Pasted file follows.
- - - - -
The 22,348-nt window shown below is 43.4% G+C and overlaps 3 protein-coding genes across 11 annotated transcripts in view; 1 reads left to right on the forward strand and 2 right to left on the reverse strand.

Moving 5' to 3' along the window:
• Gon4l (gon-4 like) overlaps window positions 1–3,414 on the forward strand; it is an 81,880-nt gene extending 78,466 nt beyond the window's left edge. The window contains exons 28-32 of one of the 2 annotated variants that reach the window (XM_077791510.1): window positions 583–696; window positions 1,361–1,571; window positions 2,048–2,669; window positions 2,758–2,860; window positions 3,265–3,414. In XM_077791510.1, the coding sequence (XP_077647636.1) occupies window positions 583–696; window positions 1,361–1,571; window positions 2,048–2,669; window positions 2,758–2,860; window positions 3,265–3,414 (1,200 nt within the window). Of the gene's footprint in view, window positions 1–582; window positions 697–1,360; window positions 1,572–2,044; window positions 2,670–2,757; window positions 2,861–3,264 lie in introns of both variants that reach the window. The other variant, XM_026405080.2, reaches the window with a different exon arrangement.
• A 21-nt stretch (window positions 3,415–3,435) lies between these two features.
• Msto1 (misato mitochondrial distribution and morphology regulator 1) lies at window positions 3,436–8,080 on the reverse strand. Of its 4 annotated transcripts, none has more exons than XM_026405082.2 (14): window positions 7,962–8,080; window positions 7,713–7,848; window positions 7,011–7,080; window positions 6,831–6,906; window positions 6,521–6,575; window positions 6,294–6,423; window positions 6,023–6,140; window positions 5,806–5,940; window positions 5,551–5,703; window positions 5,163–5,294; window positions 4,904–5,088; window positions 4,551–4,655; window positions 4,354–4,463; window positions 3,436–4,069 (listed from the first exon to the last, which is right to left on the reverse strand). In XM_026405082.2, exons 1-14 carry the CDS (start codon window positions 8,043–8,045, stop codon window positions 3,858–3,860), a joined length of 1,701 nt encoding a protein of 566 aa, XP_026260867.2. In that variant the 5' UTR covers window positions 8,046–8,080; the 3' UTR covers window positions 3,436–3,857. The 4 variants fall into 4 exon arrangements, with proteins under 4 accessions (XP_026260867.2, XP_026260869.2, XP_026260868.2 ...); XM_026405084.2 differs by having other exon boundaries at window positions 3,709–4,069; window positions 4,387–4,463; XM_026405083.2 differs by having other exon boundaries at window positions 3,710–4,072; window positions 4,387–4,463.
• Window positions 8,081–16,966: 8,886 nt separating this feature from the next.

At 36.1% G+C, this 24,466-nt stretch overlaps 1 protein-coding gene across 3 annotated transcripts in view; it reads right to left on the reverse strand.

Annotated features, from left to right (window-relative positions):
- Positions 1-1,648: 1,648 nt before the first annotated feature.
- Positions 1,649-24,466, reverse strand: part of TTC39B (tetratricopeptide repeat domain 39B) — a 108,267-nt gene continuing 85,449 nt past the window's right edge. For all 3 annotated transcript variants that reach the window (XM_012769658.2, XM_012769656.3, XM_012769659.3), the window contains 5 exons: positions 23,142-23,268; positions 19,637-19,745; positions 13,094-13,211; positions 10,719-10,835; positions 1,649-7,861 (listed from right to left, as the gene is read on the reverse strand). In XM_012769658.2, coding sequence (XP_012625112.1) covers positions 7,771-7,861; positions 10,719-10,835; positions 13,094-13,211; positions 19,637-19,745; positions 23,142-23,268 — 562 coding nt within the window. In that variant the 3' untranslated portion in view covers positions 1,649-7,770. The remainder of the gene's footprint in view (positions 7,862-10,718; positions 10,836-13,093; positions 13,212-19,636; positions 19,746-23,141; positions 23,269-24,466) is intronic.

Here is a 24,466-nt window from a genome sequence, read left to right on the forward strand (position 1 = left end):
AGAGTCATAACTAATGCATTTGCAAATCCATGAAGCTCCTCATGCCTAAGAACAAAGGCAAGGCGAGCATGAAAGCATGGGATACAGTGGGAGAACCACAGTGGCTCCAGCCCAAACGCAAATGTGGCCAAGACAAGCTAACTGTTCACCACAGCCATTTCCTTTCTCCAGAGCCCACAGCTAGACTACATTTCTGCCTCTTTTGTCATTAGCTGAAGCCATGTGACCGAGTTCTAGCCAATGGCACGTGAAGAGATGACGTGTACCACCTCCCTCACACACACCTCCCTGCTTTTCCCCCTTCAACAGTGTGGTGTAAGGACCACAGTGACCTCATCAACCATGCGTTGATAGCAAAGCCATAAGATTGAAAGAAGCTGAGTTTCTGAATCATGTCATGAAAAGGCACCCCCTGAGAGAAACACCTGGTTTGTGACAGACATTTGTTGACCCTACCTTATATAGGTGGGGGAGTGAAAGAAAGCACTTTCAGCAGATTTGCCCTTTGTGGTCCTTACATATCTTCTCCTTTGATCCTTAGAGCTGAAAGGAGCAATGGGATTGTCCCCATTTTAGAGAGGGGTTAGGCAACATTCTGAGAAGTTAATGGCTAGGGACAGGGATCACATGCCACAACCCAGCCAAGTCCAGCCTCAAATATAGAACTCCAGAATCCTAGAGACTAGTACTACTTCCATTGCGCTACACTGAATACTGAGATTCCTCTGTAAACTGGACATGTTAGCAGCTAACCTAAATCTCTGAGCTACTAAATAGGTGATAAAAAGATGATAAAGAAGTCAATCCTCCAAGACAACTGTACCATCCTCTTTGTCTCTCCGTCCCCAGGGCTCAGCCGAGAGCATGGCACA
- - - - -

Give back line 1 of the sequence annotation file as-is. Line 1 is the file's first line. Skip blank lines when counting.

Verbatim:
The 22,348-nt window shown below is 43.4% G+C and overlaps 3 protein-coding genes across 11 annotated transcripts in view; 1 reads left to right on the forward strand and 2 right to left on the reverse strand.